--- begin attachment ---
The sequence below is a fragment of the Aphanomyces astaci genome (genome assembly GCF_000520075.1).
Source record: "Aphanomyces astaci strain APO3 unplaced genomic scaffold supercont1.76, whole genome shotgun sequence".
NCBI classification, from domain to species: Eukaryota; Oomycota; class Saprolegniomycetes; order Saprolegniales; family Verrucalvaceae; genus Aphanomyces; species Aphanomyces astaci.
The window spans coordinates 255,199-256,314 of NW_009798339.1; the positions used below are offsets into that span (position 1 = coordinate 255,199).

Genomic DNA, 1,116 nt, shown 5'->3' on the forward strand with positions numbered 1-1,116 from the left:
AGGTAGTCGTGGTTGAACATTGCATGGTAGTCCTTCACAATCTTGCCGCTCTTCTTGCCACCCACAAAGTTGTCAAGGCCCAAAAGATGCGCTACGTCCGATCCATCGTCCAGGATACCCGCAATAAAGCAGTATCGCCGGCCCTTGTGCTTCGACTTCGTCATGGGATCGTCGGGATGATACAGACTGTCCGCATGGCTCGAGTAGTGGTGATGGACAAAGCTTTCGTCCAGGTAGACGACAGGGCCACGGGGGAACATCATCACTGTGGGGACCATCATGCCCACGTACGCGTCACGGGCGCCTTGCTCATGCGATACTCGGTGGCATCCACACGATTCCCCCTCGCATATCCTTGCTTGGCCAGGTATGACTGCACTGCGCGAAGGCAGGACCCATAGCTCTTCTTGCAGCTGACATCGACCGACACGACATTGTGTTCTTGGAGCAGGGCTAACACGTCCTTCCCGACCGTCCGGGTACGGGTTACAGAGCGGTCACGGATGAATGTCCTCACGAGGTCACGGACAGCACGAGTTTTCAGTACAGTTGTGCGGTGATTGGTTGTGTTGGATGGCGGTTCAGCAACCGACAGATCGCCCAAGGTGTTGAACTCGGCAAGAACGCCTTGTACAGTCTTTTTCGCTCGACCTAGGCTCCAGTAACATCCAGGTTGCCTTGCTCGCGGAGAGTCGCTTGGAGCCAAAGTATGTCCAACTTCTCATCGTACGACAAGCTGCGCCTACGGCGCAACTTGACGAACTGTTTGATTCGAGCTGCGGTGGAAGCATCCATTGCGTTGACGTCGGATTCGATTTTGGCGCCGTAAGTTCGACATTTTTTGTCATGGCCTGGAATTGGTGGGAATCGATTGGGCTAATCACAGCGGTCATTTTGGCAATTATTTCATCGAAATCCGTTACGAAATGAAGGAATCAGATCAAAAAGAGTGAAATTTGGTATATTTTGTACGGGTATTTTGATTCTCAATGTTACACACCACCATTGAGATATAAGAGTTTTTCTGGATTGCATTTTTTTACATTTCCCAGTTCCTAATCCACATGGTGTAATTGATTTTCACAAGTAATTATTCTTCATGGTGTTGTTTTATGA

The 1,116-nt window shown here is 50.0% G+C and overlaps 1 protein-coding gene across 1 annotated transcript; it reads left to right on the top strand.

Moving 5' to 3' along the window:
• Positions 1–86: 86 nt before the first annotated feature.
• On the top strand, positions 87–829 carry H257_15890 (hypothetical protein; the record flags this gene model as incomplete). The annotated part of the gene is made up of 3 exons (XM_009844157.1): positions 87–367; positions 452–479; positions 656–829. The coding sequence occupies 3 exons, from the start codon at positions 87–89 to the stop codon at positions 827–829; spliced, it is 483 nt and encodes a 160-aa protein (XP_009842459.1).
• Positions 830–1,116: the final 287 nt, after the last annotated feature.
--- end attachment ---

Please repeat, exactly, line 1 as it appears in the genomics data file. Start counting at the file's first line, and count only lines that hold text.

The sequence below is a fragment of the Aphanomyces astaci genome (genome assembly GCF_000520075.1).